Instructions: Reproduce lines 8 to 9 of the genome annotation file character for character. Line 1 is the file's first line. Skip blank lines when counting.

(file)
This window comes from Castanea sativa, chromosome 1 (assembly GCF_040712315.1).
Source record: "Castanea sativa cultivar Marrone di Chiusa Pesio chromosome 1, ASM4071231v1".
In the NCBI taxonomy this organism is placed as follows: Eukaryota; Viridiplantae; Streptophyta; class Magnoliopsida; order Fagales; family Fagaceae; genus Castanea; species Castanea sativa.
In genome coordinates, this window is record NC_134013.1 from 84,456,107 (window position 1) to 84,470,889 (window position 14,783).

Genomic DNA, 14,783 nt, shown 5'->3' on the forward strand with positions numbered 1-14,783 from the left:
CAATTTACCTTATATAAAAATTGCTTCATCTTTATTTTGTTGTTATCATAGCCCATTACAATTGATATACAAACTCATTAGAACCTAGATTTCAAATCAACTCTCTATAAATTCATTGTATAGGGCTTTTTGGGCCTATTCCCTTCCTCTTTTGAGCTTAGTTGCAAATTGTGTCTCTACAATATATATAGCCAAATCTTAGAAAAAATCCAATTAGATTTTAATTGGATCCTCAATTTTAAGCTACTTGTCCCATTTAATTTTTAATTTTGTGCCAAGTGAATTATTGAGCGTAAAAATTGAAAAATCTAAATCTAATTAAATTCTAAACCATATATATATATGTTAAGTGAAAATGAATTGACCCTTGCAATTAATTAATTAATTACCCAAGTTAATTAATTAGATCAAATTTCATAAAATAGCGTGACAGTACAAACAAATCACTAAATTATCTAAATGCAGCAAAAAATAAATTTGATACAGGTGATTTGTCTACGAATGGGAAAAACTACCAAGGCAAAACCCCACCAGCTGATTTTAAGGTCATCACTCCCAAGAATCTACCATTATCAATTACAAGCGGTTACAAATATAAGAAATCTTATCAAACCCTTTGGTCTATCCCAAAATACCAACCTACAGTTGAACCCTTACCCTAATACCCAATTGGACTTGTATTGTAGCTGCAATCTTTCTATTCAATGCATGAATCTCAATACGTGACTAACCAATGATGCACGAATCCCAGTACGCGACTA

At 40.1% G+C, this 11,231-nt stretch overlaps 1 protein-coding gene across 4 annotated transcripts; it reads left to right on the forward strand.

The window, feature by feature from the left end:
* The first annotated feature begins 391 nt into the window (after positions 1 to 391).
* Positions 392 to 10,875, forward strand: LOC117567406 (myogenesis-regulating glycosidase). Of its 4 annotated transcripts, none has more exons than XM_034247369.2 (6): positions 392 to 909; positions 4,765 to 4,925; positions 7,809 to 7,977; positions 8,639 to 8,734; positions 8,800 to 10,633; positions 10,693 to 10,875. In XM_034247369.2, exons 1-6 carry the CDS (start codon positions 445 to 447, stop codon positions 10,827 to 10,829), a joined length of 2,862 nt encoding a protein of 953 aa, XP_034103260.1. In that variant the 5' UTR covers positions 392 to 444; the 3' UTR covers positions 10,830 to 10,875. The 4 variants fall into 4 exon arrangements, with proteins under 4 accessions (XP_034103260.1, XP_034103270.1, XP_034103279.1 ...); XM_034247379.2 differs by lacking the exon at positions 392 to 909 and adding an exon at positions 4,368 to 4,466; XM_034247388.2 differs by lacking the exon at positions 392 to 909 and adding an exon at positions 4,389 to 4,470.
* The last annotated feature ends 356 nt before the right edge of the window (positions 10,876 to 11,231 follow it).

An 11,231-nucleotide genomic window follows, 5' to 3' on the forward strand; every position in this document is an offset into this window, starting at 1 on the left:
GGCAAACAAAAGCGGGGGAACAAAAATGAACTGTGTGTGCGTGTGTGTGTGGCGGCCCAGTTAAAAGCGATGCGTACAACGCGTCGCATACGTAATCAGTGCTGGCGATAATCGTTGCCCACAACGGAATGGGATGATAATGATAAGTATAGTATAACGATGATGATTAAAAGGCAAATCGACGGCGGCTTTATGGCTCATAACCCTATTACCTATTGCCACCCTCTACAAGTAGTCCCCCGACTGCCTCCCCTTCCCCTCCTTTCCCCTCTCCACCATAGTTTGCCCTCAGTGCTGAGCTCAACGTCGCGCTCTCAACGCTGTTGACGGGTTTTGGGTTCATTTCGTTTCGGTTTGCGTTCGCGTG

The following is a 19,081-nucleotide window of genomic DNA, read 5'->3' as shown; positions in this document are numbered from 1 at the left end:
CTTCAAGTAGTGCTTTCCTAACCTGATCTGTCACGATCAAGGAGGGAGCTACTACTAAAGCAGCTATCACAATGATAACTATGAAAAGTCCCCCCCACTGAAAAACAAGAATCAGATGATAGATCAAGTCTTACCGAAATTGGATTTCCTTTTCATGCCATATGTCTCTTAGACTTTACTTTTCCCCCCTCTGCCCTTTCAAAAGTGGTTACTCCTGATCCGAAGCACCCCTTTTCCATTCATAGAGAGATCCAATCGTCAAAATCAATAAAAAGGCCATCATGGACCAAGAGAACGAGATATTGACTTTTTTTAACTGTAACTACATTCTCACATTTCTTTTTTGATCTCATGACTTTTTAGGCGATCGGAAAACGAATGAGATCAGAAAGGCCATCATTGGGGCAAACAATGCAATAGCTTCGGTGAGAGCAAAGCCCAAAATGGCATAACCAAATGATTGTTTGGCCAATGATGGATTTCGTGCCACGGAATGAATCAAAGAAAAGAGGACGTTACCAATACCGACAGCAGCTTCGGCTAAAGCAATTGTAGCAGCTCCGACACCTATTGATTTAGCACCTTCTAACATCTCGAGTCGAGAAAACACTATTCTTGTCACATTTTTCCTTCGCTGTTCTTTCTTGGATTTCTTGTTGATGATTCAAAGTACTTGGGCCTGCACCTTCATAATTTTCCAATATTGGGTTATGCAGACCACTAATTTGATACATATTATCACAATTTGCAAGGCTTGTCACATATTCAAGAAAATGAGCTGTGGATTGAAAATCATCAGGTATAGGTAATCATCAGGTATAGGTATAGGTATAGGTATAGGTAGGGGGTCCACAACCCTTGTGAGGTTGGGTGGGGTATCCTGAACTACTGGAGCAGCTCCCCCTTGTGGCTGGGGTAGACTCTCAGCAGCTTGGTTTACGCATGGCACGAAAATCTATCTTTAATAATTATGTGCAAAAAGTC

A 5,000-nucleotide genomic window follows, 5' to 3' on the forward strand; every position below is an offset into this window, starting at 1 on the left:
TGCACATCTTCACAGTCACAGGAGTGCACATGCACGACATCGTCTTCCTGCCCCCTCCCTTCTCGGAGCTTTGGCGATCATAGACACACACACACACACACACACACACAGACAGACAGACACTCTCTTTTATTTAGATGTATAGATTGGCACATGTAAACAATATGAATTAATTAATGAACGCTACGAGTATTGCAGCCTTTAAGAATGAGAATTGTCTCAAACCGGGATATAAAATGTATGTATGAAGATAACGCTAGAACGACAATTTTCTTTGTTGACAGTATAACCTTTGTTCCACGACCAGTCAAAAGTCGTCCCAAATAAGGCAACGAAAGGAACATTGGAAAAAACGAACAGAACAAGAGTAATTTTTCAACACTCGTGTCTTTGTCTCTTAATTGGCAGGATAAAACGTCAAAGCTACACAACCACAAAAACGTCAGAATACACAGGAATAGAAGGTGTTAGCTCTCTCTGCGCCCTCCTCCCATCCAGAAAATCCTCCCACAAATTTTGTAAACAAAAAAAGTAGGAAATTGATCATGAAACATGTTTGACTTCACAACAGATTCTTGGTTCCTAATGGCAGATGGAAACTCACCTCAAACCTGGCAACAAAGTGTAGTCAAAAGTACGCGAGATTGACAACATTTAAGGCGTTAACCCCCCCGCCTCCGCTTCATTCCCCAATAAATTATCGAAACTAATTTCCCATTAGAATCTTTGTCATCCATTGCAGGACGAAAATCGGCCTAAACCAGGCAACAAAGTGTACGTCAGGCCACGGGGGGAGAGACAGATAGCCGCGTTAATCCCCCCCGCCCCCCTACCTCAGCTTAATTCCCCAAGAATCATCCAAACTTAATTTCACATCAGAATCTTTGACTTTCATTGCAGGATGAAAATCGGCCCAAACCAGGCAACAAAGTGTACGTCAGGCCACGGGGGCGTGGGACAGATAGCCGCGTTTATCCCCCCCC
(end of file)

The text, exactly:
The window, feature by feature from the left end:
* The first annotated feature begins 391 nt into the window (after positions 1 to 391).